Progestins: Contraindications • Contraindicated with breast or genital cancer; in patients with impaired liver function, undiagnosed vaginal bleeding, miscarriage, thrombophlebitis, and thromboembolic disorders • Use cautiously in anemia, diabetes, history of psychotic depression or salpingitis, or abnormal Pap smear.
Progestins: Patient Information • Advise patients to avoid exposure to prolonged UV light. • Tell patients to immediately report sudden severe headache or vomiting, dizziness or fainting, numbness in an extremity, acute chest pain, sudden vision loss.
Estrogen–Progestin Combinations in Postmenopause • The use of such combination drugs in postmenopausal women is controversial. The benefits of use are protection against: • Osteoporosis • Colon cancer
Estrogen–Progestin Combinations in Postmenopause • The risks of using such combination drugs include: • Cardiovascular disease • Breast cancer • Thromboembolism
Contraceptive Hormones: Uses • Provide negative feedback to hypothalamus • This inhibits gonadotropin-releasing hormone • The pituitary therefore ceases secretion of FSH, which would normally stimulate ovulation
Oral Contraceptives: Adverse Effects • Common: nausea, abdominal pain, gallbladder disease, hepatic adenomas, breast tenderness or pain, weight gain, dysmenorrhea, amenorrhea, menorrhagia, metrorrhagia • Serious: thromboembolism, stroke, myocardial infarction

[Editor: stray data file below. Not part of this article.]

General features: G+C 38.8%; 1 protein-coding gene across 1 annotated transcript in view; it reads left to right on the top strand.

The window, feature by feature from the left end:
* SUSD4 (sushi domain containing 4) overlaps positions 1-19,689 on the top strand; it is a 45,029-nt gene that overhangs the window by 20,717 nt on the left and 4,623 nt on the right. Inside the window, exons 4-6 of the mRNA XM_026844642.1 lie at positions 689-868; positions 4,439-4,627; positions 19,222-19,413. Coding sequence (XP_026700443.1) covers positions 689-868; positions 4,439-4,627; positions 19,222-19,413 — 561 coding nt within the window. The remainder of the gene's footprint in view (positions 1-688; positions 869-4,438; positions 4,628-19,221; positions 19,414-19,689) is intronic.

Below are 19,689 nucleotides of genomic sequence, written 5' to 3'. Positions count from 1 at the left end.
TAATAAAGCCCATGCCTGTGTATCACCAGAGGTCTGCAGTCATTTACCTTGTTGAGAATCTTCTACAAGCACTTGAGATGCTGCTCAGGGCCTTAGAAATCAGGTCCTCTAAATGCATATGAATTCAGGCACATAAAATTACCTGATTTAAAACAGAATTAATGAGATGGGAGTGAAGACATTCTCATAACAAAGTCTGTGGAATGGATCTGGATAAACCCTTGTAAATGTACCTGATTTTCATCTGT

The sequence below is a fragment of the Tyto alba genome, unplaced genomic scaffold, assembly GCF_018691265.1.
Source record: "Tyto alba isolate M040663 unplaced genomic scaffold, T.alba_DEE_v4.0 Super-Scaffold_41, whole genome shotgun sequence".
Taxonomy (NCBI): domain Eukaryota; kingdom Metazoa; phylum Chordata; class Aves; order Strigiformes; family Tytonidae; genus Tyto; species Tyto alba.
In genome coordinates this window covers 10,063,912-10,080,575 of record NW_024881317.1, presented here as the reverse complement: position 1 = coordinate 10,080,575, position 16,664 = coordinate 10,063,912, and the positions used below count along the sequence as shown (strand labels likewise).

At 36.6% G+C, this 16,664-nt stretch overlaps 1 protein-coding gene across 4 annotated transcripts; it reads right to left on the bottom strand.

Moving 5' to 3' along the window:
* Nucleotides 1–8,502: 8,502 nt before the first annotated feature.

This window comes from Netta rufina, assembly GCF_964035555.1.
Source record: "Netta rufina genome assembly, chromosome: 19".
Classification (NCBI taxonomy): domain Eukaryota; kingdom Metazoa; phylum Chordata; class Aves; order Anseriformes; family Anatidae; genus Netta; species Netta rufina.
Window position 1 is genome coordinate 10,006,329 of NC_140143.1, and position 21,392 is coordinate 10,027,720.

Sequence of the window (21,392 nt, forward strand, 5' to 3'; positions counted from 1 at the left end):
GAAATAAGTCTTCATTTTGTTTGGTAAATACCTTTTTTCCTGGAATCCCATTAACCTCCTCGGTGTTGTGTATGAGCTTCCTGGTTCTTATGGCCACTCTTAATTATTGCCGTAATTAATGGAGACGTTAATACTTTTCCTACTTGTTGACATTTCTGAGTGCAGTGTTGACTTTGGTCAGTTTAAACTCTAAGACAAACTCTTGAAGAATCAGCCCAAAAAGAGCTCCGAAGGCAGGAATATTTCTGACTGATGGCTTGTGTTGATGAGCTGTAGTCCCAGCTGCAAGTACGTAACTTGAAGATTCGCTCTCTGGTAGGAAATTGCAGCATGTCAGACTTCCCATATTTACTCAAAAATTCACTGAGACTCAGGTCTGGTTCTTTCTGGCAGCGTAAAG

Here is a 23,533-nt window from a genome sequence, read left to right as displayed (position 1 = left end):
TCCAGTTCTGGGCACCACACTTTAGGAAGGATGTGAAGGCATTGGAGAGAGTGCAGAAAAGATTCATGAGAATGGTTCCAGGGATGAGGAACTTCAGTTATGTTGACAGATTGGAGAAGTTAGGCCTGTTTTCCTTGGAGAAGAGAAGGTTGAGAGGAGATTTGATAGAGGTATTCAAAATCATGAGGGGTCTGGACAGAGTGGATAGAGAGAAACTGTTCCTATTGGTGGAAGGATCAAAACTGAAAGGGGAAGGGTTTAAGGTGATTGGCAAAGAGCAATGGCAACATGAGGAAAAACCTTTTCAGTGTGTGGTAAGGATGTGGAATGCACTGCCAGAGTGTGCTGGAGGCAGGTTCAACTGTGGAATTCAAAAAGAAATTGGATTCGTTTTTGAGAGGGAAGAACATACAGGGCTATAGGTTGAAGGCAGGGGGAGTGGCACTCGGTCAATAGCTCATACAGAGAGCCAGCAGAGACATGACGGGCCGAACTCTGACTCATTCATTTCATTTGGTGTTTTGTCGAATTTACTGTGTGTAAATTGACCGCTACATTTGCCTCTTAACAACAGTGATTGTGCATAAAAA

Oral Contraceptives: Contraindications • Pregnancy and lactation • Genital bleeding of unknown cause • Thrombophlebitis • Coronary artery disease • Liver dysfunction • Endometrial or breast cancer • Severe hypertension • Diabetes with vascular involvement
Oral Contraceptives: Patient Information • Instruct patients to follow the dosing schedule carefully and to use barrier contraception when taking antibiotics. • Instruct patients to report calf pain or tenderness, shortness of breath, chest pain, visual disturbances, drooping eyelids, or double vision.
Oral Contraceptives and Surgery • Oral contraceptives should be discontinued 4 weeks before surgery because of the risk of postoperative thromboembolism.
Smoking and Oral Contraceptives • Smoking while taking oral contraceptives can cause serious adverse effects to the cardiovascular system.
Table 26-7 (continued) Effects of Drugs on Labor and Delivery
Oxytocics: Uses • Directly act on uterine muscle to produce phasic contractions • Used to initiate or improve uterine contractions during delivery (only after cervix is dilated); also used to stimulate milk letdown following delivery
Oxytocics: Adverse Effects • Common: nausea, vomiting, dizziness, headache • Serious: maternal cardiac arrhythmias, hypertensive episodes, intracranial hemorrhage
Oxytocics: Contraindications • Must not be used to induce labor prior to delivery of the placenta • Contraindicated in unfavorable fetal position or presentation, cephalopelvic disproportion, obstetric emergencies, fetal distress • May interact with vasoconstrictor drugs to cause severe hypertension
Oxytocics: Patient Information • Instruct patients to report: • Cold or numb fingers or toes • Severe cramping • Chest pain • Sudden or severe headache
Uterine Relaxants: Uses • They are beta2-adrenergic agonists. • Used in management of preterm labor.
Uterine Relaxants: Adverse Effects • Common: headache, nausea, vomiting, nervousness, restlessness, sweating, emotional upset • Serious: chest pain, arrhythmias, pulmonary edema
Uterine Relaxants: Contraindications • Uterine relaxants are contraindicated in patients with: • Antepartum hemorrhage • Eclampsia • Uncontrolled diabetes • Bronchial asthma • Pulmonary hypertension • Cardiac disease